After three hectic days of engagements on the west coast, during which I am astonished all over again at the power and reach of Irish America, I arrive today in New York to showcase the progress made by the Northern Executive since the Fresh Start Agreement ushered in a new era of cross-party co-operation.
In meetings in San Francisco and Sacramento over the past few days, I have urged our allies to initiate their own Fresh Start in transatlantic relations in order to cement the peace with jobs and investment.
And our friends in that task don’t just come from traditional Irish American quarters: State of California Controller Betty Yee, who met me in the San Francisco Zen Center where Belfast native Ryushin Paul Haller is a revered figure, comes to the Irish question via her late friend Tom Hayden who pioneered Californian adoption of the MacBride Principles.
With Mary-Ellen & Renee at San Francisco Zen Hospice where they run the kitchen preparing beautiful meals for their end-of-life guests. pic.twitter.com/YcK4PMSKIF— Máirtín Ó Muilleoir (@newbelfast) November 3, 2016
In the State capital, Robbie Hunter, President of the State Construction Trades Council, discussed ways in which support for organized labor can spur additional investment and economic growth in California and Ireland. Robbie, who hails from Sailortown in Belfast, is teaming up with Governor Jerry Brown this election season to fight for the type of reforms his great-grandfather John Quinn, who led the Belfast Dockers Strike of 1907, could only dream of. And if you think San Francisco Treasurer Jose Cisneros can’t possibly have a connection to Ireland, then you haven’t met his Irish citizen husband Mark Kelleher.
In Berkeley, birthplace of the Free Speech Movement, I met Mayor Tom Bates and Senator Loni Hancock, progressive politicians with an instinctive grá for the cause of Ireland. Berkeley, of course, takes its name from an Irish bishop George Berkeley, but the city’s links with Ireland were deepened even further following last year’s tragic death of five Irish students and an Irish American friend.
I was also excited at the chance to address a high-powered audience of tech entrepreneurs and investors in the surreal Airbnb headquarters in San Francisco on Tuesday who were brought together by serial entrepreneur and Dubliner Seamus McAteer.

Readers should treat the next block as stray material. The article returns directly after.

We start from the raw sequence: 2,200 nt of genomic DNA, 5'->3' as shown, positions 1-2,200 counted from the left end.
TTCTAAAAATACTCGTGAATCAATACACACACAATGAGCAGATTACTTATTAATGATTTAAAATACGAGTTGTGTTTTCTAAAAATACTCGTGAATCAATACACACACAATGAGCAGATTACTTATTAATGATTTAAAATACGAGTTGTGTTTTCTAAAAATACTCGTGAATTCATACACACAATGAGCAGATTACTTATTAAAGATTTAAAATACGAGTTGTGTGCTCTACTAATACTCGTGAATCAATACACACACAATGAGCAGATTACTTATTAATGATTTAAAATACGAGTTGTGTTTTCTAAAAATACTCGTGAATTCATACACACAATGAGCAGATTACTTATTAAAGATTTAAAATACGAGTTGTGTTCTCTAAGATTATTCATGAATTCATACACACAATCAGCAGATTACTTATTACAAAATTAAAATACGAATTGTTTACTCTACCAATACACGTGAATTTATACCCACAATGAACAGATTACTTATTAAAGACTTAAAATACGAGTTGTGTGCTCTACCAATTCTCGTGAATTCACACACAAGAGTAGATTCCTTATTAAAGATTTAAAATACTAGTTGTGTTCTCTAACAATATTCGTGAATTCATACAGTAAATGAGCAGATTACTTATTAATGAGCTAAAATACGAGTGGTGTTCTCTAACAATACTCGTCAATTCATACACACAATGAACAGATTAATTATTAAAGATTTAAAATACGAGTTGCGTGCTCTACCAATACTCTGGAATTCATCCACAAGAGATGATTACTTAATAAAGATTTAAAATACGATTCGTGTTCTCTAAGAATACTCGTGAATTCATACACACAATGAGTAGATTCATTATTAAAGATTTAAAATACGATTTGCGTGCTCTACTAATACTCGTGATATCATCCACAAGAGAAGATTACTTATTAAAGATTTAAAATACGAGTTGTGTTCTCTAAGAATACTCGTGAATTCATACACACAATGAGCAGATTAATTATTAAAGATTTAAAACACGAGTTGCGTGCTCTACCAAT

At every turn, when I made the case for ramped up engagement between the North of Ireland and the US, I found a ready ear. For potential investors, the island of Ireland, with its astonishing reputation as a base for US companies is an easy sell. The trick now is to convince US businesses that they can enjoy equal success north of the border.
The threat of a Brexit, with its inevitable economic downside, does, of course, give wannabe investors cause for pause. However, I also found a strong determination among Irish Americans to defend the mandate of the people of the North who voted to remain at the heart of Europe — a resolve reciprocated by this Finance Minister.
Today’s verdict in the High Court in London will be, I believe, only the first of a series of setbacks to those who would inflict the calamity of Brexit on the Irish people.
Here in New York, I look forward to welcoming a delegation of venture capital firms from Belfast who are keen to leverage the great goodwill in the Big Apple towards the burgeoning peace process. Over the next few days, I will be meeting with State Comptroller Tom DiNapoli and representatives of City Comptroller Scott Stringer. My message for them is one of partnership and opportunity as the peace process morphs into a new era of shared prosperity.
* Máirtín Ó Muilleoir is Finance Minister in the North of Ireland.